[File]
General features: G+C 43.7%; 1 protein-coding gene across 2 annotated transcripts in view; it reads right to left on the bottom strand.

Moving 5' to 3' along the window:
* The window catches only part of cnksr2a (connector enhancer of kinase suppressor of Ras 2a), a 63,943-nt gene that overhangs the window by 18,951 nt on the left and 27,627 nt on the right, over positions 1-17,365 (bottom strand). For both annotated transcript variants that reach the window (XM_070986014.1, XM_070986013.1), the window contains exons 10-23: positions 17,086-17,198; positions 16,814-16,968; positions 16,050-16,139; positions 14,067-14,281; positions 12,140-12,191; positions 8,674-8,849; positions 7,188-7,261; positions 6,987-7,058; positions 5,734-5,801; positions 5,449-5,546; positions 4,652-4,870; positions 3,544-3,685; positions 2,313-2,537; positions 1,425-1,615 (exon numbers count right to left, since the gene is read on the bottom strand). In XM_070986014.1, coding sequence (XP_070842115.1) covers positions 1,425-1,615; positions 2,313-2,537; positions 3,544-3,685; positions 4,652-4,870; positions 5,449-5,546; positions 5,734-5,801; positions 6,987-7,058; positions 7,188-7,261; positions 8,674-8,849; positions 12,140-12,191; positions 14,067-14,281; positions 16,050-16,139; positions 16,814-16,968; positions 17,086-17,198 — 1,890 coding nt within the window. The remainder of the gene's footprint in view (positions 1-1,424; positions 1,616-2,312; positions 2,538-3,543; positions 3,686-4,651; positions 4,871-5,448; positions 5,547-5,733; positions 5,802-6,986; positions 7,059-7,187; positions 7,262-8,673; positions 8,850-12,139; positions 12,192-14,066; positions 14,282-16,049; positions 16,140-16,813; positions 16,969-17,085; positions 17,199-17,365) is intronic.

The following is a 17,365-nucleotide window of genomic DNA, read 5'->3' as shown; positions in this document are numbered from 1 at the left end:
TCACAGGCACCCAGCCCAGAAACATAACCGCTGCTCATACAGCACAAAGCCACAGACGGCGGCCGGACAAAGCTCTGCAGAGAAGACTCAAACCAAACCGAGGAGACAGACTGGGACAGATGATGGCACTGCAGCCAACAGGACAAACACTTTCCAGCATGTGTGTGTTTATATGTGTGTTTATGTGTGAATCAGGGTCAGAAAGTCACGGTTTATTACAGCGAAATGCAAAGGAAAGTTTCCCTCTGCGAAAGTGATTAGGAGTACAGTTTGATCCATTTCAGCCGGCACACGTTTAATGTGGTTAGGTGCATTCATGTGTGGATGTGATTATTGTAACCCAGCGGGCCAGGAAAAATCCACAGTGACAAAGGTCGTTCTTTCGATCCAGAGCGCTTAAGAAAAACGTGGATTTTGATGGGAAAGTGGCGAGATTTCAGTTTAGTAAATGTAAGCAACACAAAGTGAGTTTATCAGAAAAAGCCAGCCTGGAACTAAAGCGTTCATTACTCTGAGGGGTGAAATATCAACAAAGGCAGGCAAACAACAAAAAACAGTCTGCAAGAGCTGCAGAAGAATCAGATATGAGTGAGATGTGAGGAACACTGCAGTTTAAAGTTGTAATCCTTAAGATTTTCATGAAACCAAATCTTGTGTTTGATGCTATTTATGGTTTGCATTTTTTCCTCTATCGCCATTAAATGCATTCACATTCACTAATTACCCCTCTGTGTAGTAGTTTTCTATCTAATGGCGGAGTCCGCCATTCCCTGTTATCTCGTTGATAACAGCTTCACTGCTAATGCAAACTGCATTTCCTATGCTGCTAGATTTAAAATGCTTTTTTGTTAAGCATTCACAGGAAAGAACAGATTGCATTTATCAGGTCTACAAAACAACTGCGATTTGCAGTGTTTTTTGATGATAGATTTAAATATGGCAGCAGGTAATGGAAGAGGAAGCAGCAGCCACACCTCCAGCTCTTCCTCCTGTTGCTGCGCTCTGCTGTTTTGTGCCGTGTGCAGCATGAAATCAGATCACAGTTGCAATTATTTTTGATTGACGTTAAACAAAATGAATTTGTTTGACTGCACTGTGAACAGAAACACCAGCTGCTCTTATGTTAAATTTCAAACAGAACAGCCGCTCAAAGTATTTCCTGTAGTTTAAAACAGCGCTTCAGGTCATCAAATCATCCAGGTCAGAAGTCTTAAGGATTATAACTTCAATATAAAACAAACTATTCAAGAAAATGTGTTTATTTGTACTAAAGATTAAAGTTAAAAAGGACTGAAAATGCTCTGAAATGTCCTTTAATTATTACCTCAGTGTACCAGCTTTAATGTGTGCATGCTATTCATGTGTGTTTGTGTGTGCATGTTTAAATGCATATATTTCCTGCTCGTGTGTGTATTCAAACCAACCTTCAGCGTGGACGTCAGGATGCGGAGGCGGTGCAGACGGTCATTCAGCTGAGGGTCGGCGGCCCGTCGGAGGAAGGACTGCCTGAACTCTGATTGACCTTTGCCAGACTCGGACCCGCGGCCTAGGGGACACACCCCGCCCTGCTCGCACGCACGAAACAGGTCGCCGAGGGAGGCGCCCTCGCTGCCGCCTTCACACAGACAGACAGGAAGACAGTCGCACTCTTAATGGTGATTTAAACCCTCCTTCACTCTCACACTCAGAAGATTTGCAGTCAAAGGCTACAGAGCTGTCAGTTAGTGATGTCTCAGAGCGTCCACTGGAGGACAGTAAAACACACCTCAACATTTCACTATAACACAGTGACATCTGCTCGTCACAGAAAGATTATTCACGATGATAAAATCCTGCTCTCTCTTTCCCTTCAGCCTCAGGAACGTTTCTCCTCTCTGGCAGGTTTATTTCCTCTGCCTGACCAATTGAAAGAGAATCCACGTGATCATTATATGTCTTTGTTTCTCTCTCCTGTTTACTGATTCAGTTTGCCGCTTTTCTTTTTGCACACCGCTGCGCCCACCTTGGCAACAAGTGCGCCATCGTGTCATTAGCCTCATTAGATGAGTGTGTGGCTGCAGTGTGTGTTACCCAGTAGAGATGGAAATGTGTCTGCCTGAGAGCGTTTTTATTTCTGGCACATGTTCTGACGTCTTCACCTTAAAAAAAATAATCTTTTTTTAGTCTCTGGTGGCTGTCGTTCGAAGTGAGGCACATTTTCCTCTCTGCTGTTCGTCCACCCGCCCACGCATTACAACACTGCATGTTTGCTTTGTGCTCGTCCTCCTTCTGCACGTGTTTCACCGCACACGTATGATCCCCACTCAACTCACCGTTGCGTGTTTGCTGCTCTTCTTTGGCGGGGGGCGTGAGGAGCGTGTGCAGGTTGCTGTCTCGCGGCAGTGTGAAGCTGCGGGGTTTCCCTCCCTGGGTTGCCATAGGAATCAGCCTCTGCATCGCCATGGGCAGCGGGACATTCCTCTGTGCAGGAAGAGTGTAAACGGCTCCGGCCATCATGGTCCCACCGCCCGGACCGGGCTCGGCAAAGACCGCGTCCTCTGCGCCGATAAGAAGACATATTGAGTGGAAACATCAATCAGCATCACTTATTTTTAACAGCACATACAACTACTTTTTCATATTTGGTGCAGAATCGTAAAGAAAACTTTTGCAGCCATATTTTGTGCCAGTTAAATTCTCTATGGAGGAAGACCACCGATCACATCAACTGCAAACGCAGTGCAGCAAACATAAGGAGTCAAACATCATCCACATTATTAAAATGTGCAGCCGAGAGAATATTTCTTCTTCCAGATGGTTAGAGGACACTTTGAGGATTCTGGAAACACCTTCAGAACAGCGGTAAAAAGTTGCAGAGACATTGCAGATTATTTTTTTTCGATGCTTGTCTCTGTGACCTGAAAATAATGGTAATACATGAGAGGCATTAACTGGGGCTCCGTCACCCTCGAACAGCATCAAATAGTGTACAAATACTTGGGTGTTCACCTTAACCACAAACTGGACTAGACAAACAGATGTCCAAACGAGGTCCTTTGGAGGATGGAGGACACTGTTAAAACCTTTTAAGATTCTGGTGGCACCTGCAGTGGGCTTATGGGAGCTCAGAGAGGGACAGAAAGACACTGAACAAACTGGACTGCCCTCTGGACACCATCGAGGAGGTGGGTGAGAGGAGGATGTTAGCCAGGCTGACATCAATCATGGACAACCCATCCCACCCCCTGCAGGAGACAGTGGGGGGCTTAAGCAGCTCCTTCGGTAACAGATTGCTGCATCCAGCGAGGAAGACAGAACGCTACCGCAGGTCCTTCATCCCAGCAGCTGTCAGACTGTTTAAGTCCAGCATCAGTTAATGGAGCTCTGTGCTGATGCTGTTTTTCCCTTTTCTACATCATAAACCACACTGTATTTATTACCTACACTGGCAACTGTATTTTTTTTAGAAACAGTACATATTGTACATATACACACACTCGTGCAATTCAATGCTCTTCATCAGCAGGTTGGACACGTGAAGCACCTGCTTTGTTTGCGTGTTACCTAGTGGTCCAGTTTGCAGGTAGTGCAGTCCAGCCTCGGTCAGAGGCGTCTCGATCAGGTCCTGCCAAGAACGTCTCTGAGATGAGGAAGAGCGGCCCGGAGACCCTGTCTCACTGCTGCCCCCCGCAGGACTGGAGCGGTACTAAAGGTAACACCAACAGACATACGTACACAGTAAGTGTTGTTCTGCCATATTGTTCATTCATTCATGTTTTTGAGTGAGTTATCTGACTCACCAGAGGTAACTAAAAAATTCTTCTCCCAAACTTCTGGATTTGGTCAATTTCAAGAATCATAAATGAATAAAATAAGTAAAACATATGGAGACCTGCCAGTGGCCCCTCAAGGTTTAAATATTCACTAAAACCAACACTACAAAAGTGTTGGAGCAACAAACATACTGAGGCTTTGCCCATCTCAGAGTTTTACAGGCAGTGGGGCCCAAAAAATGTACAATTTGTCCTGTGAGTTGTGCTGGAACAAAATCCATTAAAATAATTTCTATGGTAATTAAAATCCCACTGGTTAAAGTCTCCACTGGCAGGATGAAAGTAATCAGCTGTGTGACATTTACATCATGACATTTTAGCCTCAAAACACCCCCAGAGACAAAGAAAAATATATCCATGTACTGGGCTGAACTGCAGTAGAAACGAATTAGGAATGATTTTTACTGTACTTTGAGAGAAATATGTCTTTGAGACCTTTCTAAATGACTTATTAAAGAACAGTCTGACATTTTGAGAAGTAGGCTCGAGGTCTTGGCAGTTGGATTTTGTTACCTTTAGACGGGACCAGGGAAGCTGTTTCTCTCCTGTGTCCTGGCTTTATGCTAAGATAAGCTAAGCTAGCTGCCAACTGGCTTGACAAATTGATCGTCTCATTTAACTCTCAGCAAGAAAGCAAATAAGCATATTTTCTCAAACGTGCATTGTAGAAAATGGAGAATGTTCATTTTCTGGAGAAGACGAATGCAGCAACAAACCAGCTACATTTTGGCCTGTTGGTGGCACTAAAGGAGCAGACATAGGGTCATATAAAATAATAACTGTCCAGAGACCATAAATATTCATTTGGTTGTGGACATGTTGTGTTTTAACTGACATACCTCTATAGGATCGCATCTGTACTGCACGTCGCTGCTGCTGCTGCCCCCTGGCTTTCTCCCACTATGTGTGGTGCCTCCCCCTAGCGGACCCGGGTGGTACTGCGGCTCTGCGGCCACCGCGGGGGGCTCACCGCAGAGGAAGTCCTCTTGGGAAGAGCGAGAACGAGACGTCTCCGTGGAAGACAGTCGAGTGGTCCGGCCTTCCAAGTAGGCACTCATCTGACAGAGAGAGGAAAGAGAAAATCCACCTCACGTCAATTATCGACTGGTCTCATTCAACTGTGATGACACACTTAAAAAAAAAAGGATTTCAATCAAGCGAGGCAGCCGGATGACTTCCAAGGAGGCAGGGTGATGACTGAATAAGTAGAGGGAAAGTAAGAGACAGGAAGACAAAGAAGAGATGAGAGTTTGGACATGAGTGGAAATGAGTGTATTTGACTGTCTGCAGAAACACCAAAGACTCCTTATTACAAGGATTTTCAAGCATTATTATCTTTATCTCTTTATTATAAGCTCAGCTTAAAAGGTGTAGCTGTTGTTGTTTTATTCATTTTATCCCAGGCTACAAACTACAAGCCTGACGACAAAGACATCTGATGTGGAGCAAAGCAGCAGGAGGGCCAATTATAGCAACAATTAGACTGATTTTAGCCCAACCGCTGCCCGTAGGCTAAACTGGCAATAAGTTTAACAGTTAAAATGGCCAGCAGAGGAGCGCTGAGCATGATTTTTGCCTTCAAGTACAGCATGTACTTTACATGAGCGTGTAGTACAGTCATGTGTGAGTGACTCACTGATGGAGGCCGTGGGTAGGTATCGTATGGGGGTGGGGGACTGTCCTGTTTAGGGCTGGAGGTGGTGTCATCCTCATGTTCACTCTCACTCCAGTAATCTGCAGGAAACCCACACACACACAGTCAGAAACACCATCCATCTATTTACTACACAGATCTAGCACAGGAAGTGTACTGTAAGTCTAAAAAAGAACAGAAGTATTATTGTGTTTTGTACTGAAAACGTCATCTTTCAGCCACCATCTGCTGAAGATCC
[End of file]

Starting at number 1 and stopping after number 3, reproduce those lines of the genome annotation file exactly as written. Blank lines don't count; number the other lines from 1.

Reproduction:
General features: G+C 43.7%; 1 protein-coding gene across 2 annotated transcripts in view; it reads right to left on the bottom strand.

Moving 5' to 3' along the window:
* The window catches only part of cnksr2a (connector enhancer of kinase suppressor of Ras 2a), a 63,943-nt gene that overhangs the window by 18,951 nt on the left and 27,627 nt on the right, over positions 1-17,365 (bottom strand). For both annotated transcript variants that reach the window (XM_070986014.1, XM_070986013.1), the window contains exons 10-23: positions 17,086-17,198; positions 16,814-16,968; positions 16,050-16,139; positions 14,067-14,281; positions 12,140-12,191; positions 8,674-8,849; positions 7,188-7,261; positions 6,987-7,058; positions 5,734-5,801; positions 5,449-5,546; positions 4,652-4,870; positions 3,544-3,685; positions 2,313-2,537; positions 1,425-1,615 (exon numbers count right to left, since the gene is read on the bottom strand). In XM_070986014.1, coding sequence (XP_070842115.1) covers positions 1,425-1,615; positions 2,313-2,537; positions 3,544-3,685; positions 4,652-4,870; positions 5,449-5,546; positions 5,734-5,801; positions 6,987-7,058; positions 7,188-7,261; positions 8,674-8,849; positions 12,140-12,191; positions 14,067-14,281; positions 16,050-16,139; positions 16,814-16,968; positions 17,086-17,198 — 1,890 coding nt within the window. The remainder of the gene's footprint in view (positions 1-1,424; positions 1,616-2,312; positions 2,538-3,543; positions 3,686-4,651; positions 4,871-5,448; positions 5,547-5,733; positions 5,802-6,986; positions 7,059-7,187; positions 7,262-8,673; positions 8,850-12,139; positions 12,192-14,066; positions 14,282-16,049; positions 16,140-16,813; positions 16,969-17,085; positions 17,199-17,365) is intronic.